Well, that sums up what I have to say except I look forward to the day when
you and Rosetta have to draw your dole.
You’re right that this column satisfies only a small minority.
That minority is indeed smaller than that of adventure gamers. However, you are
the only person who has complained about the column. By your own logic
therefore, you must be in an even smaller minority. I suggest that you follow
your train of thought to its logical conclusion
— and sack yourself!
Why restrict yourself to wargames? In my opinion, strategy games involve more than than bashing up each other’s armies. Maybe you should expand your column to include all kinds of strategy games. Games you could have covered include Shadowfire, Lords of Midnight (which has nothing to do with adventures) and Deus Ex Machina to name but a few. I like strategy whether its in the form of a wargame or not.
Henk Van Versendaal
I don’t consciously restrict coverage to games with military
overtones — it’s just that more such games arrive than anything else. In the
future, I will try and get hold of more of these borderline games before they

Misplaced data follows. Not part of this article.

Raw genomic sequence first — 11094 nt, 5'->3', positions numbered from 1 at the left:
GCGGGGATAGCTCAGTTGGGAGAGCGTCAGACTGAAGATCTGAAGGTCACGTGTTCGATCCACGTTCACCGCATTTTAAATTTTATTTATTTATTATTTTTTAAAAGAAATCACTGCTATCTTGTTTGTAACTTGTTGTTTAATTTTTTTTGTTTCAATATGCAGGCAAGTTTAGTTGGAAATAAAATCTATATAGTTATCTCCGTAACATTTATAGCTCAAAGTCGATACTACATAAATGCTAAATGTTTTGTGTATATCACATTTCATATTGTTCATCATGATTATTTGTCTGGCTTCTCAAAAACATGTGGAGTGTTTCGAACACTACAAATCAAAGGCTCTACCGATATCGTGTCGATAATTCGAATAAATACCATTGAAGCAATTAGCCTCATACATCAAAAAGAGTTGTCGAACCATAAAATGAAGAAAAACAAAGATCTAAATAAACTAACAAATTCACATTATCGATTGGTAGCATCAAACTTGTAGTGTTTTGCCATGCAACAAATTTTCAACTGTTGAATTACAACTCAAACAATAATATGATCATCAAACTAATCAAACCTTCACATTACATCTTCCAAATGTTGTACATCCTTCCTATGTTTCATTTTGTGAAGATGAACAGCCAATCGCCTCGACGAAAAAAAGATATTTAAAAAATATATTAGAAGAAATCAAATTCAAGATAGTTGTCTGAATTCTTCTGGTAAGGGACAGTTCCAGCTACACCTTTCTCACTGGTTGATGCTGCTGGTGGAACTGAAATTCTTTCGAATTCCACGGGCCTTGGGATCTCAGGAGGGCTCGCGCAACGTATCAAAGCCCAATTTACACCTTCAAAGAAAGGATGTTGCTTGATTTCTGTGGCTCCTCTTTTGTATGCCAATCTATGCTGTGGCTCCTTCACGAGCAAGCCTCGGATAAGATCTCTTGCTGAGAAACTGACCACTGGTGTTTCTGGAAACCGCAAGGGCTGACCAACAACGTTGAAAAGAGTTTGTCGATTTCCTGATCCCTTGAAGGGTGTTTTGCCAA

disappear off to Derek’s abode.
It was disappointing not to see a FRONTLINE FORUM in CRASH 30 as it is establishing itself as an excellent strategists’ views column.
Recently I visited a branch of GAMES WORKSHOP and purchased a very
interesting fantasy/strategy game called Chaos. The game is very good
indeed — Derek Brewster reviewed it in issue
sixteen and gave it 8/10. But the most important thing was the price,
£2.95, a fiver cheaper than the original asking price. It’s a game of
magical combat between 2-8 wizards in an enclosed arena. Consequently the game
provides a good excuse for a party, yes?
In fact there are several old GW titles up for grabs at
ridiculously cheap prices at the moment as they are off-loading remaindered
stock, now they ha ye pulled out of the software market. My past may make me
biased, but I’m sorry that they ever stopped producing games as they were
beginning to turn out memorable products. C’est la vie.